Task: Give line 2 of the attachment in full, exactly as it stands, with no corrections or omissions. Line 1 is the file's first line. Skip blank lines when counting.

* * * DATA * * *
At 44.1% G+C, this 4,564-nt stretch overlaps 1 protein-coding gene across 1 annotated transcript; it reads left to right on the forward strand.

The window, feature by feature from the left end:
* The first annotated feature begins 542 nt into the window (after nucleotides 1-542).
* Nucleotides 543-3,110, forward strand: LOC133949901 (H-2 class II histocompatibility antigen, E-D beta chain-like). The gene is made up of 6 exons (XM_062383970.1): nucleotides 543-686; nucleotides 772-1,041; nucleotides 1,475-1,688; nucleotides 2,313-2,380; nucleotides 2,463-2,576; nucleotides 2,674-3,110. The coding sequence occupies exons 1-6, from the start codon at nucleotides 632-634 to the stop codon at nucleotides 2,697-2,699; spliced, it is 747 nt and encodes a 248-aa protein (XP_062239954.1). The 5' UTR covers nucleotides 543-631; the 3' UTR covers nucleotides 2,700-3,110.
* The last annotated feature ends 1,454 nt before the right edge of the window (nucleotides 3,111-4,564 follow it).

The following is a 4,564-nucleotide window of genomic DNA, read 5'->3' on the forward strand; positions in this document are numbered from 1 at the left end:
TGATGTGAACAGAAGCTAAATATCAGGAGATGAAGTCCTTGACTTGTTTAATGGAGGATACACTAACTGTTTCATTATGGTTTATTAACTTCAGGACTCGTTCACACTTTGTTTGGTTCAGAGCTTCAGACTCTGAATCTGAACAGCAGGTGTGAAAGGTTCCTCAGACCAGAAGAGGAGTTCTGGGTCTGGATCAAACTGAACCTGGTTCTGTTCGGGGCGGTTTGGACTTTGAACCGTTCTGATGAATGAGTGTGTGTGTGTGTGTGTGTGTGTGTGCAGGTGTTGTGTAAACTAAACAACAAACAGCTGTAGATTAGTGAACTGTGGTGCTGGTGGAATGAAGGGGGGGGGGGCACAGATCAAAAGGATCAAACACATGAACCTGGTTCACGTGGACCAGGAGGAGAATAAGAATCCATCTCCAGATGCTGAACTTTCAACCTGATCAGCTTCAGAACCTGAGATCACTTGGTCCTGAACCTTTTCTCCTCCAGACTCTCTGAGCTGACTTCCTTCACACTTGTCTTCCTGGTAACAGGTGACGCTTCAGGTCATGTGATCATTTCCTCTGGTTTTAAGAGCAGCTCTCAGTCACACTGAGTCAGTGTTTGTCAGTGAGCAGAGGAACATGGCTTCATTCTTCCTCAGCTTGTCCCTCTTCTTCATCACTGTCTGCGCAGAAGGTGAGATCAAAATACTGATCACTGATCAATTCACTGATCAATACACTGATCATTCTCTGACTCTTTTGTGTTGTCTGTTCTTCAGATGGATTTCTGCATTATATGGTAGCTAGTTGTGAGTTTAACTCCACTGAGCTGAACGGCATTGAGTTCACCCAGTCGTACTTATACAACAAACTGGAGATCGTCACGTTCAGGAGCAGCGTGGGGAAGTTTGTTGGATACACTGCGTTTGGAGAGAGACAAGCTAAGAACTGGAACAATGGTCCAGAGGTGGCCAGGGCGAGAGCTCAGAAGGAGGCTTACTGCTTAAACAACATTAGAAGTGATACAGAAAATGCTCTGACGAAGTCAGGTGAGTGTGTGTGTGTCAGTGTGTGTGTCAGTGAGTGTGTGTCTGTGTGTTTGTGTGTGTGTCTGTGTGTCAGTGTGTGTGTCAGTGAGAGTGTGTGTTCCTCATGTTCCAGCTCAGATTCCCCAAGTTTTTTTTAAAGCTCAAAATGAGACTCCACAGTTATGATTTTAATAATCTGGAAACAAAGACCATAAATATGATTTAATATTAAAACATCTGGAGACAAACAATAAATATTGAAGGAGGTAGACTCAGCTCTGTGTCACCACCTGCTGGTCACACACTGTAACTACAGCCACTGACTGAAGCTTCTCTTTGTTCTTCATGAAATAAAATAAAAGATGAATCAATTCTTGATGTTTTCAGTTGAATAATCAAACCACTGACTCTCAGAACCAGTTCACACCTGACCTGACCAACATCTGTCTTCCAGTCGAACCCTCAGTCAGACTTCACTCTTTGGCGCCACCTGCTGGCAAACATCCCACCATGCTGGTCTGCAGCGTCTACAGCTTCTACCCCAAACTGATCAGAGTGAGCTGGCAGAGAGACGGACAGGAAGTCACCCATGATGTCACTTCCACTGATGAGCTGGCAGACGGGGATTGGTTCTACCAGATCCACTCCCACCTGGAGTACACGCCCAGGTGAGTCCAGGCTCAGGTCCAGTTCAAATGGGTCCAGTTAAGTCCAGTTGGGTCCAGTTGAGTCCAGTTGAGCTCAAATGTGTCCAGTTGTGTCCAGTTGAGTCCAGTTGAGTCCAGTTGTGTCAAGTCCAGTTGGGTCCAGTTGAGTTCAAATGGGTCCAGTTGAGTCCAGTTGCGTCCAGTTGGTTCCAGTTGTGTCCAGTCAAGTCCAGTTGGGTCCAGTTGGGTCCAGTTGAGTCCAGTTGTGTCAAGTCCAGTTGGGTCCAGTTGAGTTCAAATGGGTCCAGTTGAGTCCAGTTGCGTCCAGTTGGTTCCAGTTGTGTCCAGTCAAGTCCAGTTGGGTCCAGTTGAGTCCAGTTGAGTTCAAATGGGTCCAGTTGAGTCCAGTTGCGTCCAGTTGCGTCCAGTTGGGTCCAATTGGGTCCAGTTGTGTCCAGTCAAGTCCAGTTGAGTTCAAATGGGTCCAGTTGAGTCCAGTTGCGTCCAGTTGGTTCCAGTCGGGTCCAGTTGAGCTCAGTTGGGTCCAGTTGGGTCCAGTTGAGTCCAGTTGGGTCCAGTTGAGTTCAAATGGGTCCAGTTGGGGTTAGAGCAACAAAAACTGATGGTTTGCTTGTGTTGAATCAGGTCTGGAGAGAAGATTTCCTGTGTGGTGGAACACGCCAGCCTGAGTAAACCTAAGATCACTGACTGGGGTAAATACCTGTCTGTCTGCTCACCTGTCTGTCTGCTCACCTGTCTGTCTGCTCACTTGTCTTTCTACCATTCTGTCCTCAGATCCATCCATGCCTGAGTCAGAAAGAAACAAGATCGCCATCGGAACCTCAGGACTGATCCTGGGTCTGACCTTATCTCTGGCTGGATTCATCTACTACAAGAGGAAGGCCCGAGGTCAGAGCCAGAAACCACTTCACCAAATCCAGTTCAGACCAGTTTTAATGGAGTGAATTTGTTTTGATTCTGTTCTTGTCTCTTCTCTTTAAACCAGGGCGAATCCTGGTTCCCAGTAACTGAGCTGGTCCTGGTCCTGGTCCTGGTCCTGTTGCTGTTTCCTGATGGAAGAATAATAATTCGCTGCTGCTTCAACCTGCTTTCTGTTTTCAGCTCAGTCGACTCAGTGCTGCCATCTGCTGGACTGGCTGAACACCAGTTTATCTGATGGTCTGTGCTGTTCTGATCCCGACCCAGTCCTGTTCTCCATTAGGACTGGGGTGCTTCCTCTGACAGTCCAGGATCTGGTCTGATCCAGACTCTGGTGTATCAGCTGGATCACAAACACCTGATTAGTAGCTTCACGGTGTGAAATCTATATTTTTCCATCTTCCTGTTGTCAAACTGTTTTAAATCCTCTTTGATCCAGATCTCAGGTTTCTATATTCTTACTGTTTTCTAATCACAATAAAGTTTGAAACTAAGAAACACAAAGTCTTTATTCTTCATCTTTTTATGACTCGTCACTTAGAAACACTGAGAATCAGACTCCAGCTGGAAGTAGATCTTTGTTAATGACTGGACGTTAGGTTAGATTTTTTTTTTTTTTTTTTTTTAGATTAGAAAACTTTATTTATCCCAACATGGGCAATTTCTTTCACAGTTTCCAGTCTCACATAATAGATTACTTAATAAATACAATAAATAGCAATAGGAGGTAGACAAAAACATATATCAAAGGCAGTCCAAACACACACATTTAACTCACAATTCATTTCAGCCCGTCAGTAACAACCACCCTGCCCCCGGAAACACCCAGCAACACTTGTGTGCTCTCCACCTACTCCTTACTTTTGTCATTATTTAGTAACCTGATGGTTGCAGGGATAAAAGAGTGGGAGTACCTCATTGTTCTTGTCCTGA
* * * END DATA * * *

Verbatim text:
The window, feature by feature from the left end: